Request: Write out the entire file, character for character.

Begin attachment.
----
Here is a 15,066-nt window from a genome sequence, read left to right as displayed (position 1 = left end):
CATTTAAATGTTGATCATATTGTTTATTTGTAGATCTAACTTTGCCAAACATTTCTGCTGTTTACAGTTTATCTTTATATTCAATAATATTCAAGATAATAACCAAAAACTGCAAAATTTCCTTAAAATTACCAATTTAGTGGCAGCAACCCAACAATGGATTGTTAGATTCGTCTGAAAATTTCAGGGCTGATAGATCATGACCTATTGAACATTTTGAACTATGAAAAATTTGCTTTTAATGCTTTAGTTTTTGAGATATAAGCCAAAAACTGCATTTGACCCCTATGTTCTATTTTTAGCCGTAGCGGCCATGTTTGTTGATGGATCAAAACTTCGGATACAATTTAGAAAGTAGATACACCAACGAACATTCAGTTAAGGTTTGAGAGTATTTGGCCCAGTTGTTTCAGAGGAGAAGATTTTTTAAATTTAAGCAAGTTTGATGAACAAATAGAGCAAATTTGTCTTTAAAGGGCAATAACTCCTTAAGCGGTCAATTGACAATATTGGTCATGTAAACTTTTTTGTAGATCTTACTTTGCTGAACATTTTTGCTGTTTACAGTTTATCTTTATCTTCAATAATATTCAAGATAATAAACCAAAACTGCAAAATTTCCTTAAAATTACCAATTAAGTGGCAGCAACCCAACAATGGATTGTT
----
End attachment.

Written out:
Here is a 15,066-nt window from a genome sequence, read left to right as displayed (position 1 = left end):
CATTTAAATGTTGATCATATTGTTTATTTGTAGATCTAACTTTGCCAAACATTTCTGCTGTTTACAGTTTATCTTTATATTCAATAATATTCAAGATAATAACCAAAAACTGCAAAATTTCCTTAAAATTACCAATTTAGTGGCAGCAACCCAACAATGGATTGTTAGATTCGTCTGAAAATTTCAGGGCTGATAGATCATGACCTATTGAACATTTTGAACTATGAAAAATTTGCTTTTAATGCTTTAGTTTTTGAGATATAAGCCAAAAACTGCATTTGACCCCTATGTTCTATTTTTAGCCGTAGCGGCCATGTTTGTTGATGGATCAAAACTTCGGATACAATTTAGAAAGTAGATACACCAACGAACATTCAGTTAAGGTTTGAGAGTATTTGGCCCAGTTGTTTCAGAGGAGAAGATTTTTTAAATTTAAGCAAGTTTGATGAACAAATAGAGCAAATTTGTCTTTAAAGGGCAATAACTCCTTAAGCGGTCAATTGACAATATTGGTCATGTAAACTTTTTTGTAGATCTTACTTTGCTGAACATTTTTGCTGTTTACAGTTTATCTTTATCTTCAATAATATTCAAGATAATAAACCAAAACTGCAAAATTTCCTTAAAATTACCAATTAAGTGGCAGCAACCCAACAATGGATTGTT